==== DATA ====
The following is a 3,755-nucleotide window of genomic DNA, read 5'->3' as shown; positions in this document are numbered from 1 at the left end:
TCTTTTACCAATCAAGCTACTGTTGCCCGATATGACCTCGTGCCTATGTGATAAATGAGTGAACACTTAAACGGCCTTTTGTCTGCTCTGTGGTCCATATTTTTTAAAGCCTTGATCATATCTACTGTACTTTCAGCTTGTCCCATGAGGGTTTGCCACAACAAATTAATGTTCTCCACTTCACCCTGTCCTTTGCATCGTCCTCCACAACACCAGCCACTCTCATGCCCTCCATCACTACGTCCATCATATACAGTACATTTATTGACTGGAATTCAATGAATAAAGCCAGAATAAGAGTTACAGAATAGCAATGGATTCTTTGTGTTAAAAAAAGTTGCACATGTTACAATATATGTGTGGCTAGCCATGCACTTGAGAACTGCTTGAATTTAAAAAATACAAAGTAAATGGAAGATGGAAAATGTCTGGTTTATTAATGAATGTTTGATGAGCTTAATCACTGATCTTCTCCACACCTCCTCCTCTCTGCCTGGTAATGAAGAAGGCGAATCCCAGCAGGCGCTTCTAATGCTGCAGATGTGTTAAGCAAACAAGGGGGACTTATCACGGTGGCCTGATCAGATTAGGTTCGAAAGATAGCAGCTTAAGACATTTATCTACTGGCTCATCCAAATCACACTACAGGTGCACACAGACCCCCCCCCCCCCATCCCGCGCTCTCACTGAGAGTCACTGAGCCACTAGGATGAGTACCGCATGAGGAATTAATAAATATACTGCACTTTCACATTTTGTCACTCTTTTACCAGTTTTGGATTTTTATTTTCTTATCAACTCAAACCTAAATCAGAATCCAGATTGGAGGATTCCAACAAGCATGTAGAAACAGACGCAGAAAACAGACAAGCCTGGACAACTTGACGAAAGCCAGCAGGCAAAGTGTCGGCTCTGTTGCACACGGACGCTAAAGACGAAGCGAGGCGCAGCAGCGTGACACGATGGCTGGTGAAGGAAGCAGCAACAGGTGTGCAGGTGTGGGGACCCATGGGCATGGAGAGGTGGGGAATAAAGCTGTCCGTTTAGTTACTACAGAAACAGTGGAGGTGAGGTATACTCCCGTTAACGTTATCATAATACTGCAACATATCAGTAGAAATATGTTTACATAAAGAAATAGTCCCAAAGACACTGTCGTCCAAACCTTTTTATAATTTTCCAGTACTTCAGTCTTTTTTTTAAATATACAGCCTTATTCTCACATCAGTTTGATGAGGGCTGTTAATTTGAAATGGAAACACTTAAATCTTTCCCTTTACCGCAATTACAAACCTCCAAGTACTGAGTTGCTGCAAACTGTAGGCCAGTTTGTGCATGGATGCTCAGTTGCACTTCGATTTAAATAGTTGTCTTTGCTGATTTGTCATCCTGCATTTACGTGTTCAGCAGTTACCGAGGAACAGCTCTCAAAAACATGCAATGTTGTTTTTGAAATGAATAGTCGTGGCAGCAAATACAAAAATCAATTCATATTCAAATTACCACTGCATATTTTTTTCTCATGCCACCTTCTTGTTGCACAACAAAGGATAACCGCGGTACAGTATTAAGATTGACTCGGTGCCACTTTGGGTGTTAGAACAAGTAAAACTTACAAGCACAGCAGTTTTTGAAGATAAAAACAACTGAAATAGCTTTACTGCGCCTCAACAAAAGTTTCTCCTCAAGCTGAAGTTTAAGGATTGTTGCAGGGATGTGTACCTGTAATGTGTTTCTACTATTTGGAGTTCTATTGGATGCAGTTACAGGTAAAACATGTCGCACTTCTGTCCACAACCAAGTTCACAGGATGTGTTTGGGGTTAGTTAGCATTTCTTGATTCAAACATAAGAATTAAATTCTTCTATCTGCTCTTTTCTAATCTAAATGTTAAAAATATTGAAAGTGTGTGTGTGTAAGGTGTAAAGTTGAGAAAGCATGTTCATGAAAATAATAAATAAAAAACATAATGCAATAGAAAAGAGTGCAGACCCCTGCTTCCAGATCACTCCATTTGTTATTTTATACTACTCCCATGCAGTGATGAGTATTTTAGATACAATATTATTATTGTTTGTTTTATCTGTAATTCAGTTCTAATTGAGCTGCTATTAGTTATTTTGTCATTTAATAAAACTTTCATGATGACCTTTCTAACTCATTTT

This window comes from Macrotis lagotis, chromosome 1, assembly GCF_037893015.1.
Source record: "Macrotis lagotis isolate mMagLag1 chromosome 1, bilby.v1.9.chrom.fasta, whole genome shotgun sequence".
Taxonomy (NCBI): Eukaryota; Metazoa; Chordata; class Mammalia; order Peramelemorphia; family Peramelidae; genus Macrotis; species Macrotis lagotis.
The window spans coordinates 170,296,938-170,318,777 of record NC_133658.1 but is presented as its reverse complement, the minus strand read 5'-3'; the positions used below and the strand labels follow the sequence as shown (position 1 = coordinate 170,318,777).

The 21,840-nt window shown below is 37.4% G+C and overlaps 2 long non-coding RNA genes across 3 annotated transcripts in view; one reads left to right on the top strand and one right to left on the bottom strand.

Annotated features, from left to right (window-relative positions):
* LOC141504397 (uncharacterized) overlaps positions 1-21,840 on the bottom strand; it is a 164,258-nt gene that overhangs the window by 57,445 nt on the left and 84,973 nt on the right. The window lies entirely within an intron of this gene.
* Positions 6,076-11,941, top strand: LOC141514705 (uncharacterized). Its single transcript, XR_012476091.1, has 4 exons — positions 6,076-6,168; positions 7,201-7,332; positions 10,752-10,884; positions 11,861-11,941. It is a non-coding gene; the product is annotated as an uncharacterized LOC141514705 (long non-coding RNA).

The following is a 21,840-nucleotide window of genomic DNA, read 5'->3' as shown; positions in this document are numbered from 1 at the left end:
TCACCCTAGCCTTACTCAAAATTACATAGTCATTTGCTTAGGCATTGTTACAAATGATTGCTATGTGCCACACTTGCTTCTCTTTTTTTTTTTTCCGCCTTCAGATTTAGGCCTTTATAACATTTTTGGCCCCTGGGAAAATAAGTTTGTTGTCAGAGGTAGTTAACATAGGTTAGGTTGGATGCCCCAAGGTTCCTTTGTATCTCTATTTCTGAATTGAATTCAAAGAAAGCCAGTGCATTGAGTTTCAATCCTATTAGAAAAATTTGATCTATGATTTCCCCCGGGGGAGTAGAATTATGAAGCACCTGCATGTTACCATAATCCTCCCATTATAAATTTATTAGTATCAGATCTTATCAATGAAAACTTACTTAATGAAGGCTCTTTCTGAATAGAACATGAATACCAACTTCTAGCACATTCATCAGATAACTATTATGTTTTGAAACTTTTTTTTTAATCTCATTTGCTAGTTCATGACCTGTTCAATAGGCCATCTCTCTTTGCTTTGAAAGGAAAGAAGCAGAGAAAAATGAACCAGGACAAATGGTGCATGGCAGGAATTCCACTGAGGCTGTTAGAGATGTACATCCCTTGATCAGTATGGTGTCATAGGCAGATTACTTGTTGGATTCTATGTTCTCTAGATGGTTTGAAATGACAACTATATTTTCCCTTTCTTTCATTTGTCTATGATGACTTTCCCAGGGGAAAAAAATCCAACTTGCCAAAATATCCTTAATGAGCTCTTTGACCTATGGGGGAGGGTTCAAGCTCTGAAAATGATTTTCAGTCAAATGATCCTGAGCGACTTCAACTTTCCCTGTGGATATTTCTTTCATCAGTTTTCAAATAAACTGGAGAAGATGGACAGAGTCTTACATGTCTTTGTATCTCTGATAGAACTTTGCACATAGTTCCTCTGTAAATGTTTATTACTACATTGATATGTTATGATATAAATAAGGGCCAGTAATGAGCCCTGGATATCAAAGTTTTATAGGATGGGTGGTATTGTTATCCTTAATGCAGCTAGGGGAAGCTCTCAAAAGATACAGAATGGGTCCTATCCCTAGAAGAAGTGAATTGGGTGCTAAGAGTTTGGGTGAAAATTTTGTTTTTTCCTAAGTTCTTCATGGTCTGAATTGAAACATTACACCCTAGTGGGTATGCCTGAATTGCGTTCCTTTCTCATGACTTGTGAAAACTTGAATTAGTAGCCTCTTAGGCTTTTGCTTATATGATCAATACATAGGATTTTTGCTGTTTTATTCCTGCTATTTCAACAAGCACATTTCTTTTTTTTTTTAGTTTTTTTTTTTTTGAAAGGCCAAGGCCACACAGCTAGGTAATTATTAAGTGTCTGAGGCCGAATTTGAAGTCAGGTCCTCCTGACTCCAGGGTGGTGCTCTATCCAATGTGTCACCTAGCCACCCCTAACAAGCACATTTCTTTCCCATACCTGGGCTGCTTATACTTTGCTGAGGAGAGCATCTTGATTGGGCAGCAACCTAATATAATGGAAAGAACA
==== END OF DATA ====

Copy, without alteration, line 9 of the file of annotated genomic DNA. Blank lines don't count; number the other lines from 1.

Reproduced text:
* LOC141504397 (uncharacterized) overlaps positions 1-21,840 on the bottom strand; it is a 164,258-nt gene that overhangs the window by 57,445 nt on the left and 84,973 nt on the right. The window lies entirely within an intron of this gene.